Saturday, October 11, 2008

Lowcountry Pumpkin Patch

Pumpkins? Okay, maybe not. But around here this a much more familiar fall scene than a pumpkin patch. This is the fallen fruit of the pindo palm or jelly palm (or Butia capitata if you aren't on a more friendly basis) interspersed with the green sprouts of past years' seeds.

The fruit is pretty tasty if you nab it before it has fallen to the ground and turned into a pile of stinky rotten gunk. Some folk make jelly out of the fruit and our local paper ran a recipe for the jelly a couple of weeks ago (see I'm kind of tempted to try making it.

Whoa, who am I kidding? That whole hoodoo-voodoo thing with boiling and jars and lids and seals scares the bejeebers out of me. My finished product would probably be so full of whatever it is that is supposed to be sealed out (bacteria?) that whole neighborhoods would have to be evacuated everytime a jar was opened. Anyway, I'm pretty certain that you can only make jelly if you learned at your grandma's side. If you missed out on that window of opportunity with grandma you don't get a do-over: your jelly-making fate, if not your jelly, is sealed.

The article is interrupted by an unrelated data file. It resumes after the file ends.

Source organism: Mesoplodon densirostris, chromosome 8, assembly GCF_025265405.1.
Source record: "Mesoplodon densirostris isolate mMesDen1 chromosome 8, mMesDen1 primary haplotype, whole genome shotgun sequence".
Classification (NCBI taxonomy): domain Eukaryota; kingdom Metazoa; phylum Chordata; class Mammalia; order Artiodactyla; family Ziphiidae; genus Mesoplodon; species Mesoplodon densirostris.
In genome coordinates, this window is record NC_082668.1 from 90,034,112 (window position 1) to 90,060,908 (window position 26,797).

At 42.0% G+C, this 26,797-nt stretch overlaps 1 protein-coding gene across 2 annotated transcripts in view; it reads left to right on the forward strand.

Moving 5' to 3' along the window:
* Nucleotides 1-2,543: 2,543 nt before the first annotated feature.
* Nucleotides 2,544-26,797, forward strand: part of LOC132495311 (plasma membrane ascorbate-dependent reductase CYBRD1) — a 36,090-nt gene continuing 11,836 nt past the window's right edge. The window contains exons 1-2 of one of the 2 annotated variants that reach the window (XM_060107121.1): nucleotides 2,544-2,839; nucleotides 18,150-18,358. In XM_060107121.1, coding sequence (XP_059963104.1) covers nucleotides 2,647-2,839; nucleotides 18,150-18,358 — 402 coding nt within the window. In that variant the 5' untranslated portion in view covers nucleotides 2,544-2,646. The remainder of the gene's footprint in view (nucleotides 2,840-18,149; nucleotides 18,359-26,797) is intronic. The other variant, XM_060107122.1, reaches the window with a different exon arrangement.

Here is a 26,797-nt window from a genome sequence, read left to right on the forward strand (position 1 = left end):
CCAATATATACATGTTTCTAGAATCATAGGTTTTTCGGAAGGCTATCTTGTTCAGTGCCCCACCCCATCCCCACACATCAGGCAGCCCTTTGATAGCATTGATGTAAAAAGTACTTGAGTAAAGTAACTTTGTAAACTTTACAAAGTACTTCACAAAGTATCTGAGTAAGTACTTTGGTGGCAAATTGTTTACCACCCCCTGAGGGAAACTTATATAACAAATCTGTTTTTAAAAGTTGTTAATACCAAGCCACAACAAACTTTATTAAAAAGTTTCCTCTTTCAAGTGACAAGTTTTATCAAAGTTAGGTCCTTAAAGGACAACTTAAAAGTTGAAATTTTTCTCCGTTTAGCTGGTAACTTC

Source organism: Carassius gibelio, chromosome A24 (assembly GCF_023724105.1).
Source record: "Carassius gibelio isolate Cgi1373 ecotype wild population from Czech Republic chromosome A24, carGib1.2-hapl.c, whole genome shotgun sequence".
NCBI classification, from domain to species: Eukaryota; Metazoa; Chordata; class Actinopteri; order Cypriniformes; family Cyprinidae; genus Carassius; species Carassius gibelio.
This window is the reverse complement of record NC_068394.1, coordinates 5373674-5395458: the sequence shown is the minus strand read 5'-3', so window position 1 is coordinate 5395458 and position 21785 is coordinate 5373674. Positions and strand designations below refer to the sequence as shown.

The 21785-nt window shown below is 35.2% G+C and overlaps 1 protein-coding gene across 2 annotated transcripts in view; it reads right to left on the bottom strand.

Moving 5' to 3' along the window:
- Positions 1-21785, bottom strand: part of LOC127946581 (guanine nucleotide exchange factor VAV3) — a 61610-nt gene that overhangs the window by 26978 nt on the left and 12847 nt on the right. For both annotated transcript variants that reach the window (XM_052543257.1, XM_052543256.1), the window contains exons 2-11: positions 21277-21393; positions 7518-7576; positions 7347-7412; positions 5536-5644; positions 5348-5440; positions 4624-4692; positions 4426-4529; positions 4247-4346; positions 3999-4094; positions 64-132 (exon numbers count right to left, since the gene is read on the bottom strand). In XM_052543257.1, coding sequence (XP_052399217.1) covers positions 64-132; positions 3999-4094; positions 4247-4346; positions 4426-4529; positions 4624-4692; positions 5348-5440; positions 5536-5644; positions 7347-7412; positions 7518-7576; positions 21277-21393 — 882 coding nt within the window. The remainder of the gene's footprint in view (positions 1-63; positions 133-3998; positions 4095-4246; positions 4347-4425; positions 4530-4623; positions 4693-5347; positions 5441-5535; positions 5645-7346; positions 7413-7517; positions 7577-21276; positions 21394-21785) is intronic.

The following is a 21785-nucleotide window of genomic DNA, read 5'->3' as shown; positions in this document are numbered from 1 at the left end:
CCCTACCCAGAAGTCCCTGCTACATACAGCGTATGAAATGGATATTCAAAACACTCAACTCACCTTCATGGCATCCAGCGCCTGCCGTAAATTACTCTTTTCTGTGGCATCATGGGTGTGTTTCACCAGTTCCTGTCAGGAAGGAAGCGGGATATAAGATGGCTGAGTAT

Until recently I'd lumped almost all palms around here in as Sabal Palmetto (the SC state tree). I'm still not good at id'ing palms but have finally figured out that Sabals have fan-shaped leaves while pindo palms have feather-shaped leaves. Gee, that sure is easy!

1 comment:

Muddy Mary said...

I've been curious about trying the jelly palm fruit too--it seems a shame to leave all that abundance on the ground to rot. But I agree completely about the canning! Exploding food items make me nervous. Enjoyed finding your blog.